BRUSH UP YOUR SKILLS

KNOW WHAT IT TAKES TO BE A SUC­CESS­FUL LAWYER

India Today - - COVER STORY - BY NEERAJ SAX­ENA CEO, AVANSE, AN ED­U­CA­TION FI­NANCE COM­PANY, MUMBAI

Im­pressed by a lawyer’s or­a­tory and an­a­lyt­i­cal skills in court? There’s much more than what meets the eye. Close ob­ser­va­tion will re­veal unique traits and a per­son­al­ity that a lawyer may or may not pos­sess but must even­tu­ally de­velop. The long and of­ten ab­struse route be­gins well be­fore law school; a chal­leng­ing ca­reer with in­def­i­nite work­ing hours forces one to de­velop a crit­i­cal eye and a scep­ti­cal at­ti­tude that can ques­tion the op­po­nent’s moves. Know what it takes to be a suc­cess­ful lawyer even if you’re still in school.

Ef­fec­tive com­mu­ni­ca­tion and lis­ten­ing skills

A lawyer should not only be ar­tic­u­late but also pos­sess good writ­ten com­mu­ni­ca­tion skills that will al­low him to write clearly, per­sua­sively and con­cisely. To com­mu­ni­cate ef­fec­tively, one must be a good lis­tener, which will help in scru­ti­n­is­ing sit­u­a­tions.

In­de­pen­dent at­ti­tude

As a young as­so­ciate, much of your time will go in re­search with lit­tle or no as­sis­tance at all. If you are the kind who is al­ways look­ing for sup­port, change your­self, as you will be ex­pected to fend for your­self most of the times.

Abil­ity to take sound de­ci­sions

The abil­ity to draw rea­son­able, and log­i­cal con­clu­sions from lim­ited in­for­ma­tion is an­other es­sen­tial trait of a lawyer. Be­fore point­ing out flaws in the op­po­nent’s ar­gu­ment, one must be ready with a counter ar­gu­ment. Iden­ti­fy­ing po­ten­tial ar­eas of weak­ness be­fore­hand is a plus point. A skilled lawyer is ex­pected to be de­ci­sive; one of­ten has to take im­por­tant judge­ment calls with lit­tle time to pon­der.

Re­search and An­a­lyt­i­cal skills

Lawyers need to ab­sorb large quan­ti­ties of in­for­ma­tion and this makes an­a­lyt­i­cal skills ex­tremely im­por­tant, par­tic­u­larly in sit­u­a­tions when there is more than one rea­son­able con­clu­sion, or more than one prece­dent ap­pli­ca­ble to re­solv­ing a sit­u­a­tion. Abil­ity to re­search quickly and ad­e­quately is es­sen­tial to un­der­stand the client’s needs and to pre­pare le­gal strate­gies.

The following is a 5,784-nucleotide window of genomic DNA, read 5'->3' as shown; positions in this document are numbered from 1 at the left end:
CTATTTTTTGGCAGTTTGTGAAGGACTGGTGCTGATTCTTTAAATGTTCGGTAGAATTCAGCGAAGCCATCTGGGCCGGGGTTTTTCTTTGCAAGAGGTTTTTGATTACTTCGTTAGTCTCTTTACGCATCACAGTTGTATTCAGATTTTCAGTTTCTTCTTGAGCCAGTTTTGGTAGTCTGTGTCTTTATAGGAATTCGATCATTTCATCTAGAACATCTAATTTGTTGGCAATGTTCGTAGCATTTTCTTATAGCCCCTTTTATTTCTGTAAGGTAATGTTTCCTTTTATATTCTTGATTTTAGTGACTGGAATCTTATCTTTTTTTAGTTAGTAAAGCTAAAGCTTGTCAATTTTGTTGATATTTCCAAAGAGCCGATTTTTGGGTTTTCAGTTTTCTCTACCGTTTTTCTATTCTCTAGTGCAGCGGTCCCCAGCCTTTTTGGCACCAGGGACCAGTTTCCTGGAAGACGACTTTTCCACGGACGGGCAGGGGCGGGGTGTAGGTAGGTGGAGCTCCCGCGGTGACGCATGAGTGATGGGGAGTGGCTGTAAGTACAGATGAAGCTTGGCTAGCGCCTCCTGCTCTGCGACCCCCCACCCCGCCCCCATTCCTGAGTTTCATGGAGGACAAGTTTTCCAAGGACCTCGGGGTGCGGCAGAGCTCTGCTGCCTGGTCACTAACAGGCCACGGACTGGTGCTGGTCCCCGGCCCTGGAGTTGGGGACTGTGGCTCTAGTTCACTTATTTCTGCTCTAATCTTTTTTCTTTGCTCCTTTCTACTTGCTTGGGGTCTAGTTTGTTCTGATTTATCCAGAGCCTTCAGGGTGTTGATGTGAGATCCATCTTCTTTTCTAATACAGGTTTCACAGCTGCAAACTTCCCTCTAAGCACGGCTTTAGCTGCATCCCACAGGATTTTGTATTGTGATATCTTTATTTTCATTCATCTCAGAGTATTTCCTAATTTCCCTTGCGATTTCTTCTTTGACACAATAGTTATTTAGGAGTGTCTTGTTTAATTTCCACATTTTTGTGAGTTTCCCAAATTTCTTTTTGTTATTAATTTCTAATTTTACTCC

Peo­ple skills

Lawyers work with peo­ple, on be­half of peo­ple, and the de­ci­sions also af­fect peo­ples’ lives. This makes ex­cel­lent peo­ple skills cru­cial for as­pir­ing lawyers. These com­prise a pleas­ant per­son­al­ity, and abil­ity to be per­sua­sive. It al­lows lawyers to gauge the ju­ror’s re­ac­tions and the hon­esty of wit­nesses.

Power of per­se­ver­ance

A bud­ding lawyer is ex­pected to be dili­gent even be­fore pre­par­ing for a le­gal ca­reer. Per­se­ver­ance is re­quired not only to study to be­come a lawyer and com­plete the un­der­grad­u­ate pro­gramme but also to ob­tain a train­ing con­tract be­fore qual­i­fy­ing.

Good with dead­lines

A lawyer who prac­tices in the realm of lit­i­ga­tion, fil­ing and pro­cess­ing law suits, must take dead­lines se­ri­ously as courts ad­here to time frames.

An emo­tion­ally strong per­son­al­ity

The le­gal sec­tor is an emo­tion­ally charged in­dus­try. One faces pres­sure from clients, em­ploy­ers, and op­po­nents and should there­fore be strong as un­rea­son­able con­flicts with op­pos­ing coun­sel, emo­tional im­bal­ances of clients, and billing de­mands of em­ploy­ers can take a toll on sen­si­tive in­di­vid­u­als.

Don’t stop af­ter de­vel­op­ing these traits; one needs more than the ob­vi­ous law-based qual­i­ties to suc­ceed in the field.

THE ABIL­ITY TO DRAW REA­SON­ABLE AND LOG­I­CAL CON­CLU­SIONS FROM LIM­ITED IN­FOR­MA­TION IS AN ES­SEN­TIAL TRAIT OF A GOOD LAWYER

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